twitterpated detailThose who are familiar with Melanie Jacobson’s novels know her earlier books were written with a young adult audience in mind. Her recent book Twitterpated is still for a young audience; teens and twenty-somethings, but it has a broader appeal for a more mature audience as well. Jessie and Sandy are roommates and both work for a large company in Seattle. Sandy is in HR and Jessie is the manager of a statistical analysis team. Both are college graduates with successful careers who still dream of marriage and children, but aren’t doing anything to further this goal and have given up on the few men they’ve met through the local church singles groups. Sandy lives LDS church standards, but doesn’t go to church. She seems to be looking for romance in all the wrong places. Jessie attends church every week and teaches a Primary class, but she still has hang ups from a long time relationship that didn’t end well. She shies away from letting any man get close again.

The story opens with a fight between the roommates because Sandy enrolled Jessie in an online dating service. Eventually Jessie becomes interested in Ben whom she meets through the dating service, but only as a friend she assures herself. Ben however wants more from their relationship. Jessie is distracted by her commitment to her work and her habit of working long hours. She’s also involved in a fierce competition with another manager. She faces a number of difficult struggles to come to terms with being dumped by a guy she dated for four years and waited for while he served a two year mission and she needs to understand her reasons for burying herself in her work, her extreme competitiveness, and most of all determine what she really wants out of life. Ben also has some issues such as already having a relationship that slowly petered out because his fianc was more involved with her career than with actually setting a date for their marriage. He is highly goal oriented and needs to learn that Jessie is not always going to be on the same time wave length he is.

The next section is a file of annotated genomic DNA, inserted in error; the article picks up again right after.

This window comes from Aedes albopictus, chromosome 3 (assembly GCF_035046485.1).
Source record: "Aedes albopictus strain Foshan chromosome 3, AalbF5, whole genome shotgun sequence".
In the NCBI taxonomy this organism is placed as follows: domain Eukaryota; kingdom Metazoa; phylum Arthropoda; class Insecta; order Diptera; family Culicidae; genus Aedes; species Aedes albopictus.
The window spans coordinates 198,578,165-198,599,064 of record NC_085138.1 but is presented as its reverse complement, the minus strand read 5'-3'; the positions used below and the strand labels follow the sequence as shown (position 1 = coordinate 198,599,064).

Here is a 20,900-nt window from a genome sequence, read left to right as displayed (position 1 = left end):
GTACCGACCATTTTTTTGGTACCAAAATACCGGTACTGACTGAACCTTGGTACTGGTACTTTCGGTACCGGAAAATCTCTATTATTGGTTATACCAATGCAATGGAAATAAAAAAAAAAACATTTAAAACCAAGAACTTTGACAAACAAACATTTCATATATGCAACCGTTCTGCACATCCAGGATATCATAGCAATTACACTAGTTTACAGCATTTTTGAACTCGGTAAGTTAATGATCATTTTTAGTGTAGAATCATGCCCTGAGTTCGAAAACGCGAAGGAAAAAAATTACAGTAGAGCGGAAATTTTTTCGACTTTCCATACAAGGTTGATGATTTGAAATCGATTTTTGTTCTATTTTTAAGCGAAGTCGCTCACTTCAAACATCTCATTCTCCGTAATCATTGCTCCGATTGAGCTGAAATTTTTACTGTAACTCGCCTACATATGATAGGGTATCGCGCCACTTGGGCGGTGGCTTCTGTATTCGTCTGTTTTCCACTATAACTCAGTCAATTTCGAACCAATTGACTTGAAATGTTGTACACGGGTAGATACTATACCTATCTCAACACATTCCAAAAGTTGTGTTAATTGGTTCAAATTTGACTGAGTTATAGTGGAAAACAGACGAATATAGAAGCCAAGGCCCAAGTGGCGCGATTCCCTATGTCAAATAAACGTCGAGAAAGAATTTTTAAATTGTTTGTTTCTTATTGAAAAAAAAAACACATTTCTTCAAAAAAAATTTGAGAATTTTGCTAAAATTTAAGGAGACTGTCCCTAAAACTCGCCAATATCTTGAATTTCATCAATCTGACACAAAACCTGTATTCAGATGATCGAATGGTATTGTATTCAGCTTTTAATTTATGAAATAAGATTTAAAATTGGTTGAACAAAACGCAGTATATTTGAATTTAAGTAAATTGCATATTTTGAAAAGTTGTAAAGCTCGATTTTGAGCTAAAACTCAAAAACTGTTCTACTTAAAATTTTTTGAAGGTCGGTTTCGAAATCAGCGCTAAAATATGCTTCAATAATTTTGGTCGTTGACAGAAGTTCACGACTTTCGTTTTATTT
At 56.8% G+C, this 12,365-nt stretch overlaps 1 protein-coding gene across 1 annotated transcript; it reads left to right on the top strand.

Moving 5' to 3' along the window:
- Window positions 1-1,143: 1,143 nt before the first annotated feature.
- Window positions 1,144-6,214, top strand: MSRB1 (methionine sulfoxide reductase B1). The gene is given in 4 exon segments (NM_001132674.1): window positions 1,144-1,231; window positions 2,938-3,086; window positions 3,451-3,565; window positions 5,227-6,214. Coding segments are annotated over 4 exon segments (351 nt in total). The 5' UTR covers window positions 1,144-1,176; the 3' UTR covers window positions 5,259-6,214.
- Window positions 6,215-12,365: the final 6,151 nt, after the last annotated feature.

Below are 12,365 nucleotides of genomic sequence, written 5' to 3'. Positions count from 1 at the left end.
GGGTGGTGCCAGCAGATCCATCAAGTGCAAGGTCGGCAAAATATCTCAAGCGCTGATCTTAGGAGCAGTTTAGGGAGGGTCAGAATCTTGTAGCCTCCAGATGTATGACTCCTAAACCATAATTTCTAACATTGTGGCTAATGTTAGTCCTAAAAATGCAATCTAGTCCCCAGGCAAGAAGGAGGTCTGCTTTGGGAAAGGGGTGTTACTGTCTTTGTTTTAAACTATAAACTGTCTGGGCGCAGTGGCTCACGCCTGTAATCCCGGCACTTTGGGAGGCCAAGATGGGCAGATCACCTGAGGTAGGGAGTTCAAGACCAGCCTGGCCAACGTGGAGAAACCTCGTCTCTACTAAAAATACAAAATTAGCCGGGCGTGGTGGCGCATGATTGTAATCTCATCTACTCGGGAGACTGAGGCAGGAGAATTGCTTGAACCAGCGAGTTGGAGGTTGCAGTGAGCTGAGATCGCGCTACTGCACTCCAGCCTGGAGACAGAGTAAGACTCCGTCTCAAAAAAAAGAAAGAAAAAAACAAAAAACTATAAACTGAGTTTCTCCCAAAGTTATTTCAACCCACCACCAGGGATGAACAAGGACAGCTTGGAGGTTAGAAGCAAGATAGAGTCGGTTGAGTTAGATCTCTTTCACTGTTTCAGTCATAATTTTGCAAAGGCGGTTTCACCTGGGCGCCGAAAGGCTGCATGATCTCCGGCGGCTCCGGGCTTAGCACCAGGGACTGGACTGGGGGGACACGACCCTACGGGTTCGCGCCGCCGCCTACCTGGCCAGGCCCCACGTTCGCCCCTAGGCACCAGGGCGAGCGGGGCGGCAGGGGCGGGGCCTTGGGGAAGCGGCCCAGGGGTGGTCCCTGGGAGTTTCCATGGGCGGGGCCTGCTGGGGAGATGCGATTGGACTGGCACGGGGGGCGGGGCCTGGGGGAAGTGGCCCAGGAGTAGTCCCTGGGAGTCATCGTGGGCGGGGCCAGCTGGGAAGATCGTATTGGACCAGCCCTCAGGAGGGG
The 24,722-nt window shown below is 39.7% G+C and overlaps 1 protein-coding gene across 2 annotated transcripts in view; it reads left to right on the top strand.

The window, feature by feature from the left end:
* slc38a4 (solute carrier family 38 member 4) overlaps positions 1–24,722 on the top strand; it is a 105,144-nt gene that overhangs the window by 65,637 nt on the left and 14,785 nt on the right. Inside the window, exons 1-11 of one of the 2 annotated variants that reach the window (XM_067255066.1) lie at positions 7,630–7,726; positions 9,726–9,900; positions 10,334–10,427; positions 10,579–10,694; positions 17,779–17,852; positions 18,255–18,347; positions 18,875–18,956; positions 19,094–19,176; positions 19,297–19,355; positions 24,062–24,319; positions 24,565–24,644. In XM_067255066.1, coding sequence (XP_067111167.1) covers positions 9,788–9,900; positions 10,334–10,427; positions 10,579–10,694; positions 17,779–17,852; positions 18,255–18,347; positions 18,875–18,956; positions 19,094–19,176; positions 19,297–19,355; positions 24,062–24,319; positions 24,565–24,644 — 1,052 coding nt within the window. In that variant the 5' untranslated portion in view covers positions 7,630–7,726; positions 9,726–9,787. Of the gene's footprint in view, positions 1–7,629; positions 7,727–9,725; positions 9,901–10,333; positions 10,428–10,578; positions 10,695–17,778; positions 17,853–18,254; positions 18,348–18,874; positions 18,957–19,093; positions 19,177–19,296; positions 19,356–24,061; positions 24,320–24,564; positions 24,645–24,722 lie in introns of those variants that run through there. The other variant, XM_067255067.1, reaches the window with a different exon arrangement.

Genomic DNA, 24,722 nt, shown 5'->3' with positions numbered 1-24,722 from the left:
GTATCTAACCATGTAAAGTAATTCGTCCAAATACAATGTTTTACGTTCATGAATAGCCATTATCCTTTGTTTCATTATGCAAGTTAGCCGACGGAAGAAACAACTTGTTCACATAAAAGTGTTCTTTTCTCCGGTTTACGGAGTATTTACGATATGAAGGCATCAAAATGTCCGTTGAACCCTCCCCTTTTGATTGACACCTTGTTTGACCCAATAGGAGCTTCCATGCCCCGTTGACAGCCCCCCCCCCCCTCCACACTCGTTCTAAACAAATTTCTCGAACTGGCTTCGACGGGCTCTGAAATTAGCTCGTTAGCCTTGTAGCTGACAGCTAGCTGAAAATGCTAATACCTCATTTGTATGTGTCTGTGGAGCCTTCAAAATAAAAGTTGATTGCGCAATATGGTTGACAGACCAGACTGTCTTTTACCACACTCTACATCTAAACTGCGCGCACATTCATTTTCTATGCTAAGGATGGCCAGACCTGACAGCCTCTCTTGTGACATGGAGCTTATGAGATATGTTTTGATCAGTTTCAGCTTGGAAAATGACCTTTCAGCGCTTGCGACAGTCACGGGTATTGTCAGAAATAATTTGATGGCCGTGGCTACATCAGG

Sandy has problems she needs to deal with too, but I suspect that will be the subject of another book.

Jacobson handles dialogue well. Her characters speak like twenty-somethings, use iPhones, and the internet is part of their lives and their vocabulary. She handles this in a manner that is realistic, but not obnoxious to less tech-savvy readers. Much of the dialogue and many scenes in the book are funny. The main characters are drawn well and they grow with the story. Minor characters; parents, work colleagues, etc. are more stereotypical.

Being a romance, it would be easy to dismiss plot development as the typical boy meets girl, obstacles arise, they work them out, discover they’re madly in love, then live happily ever after, but there is also a deeper plot that runs alongside the fun, all-ends-well romance. Jacobson reveals greater depth to her main character Jessie’s personal growth and provides a satisfying study in determining values and goals, then prioritizing those discoveries.

Jacobson was raised in Louisiana, graduated from Brigham Young University, and after a career in fashion retail embarked on internet dating where she met her husband. They live in California now and are the parents of three children.

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TWITTERPATED by Melanie Jacobson, published by Covenant Communications, soft cover, 247 pages, $16.99, ebook $9.99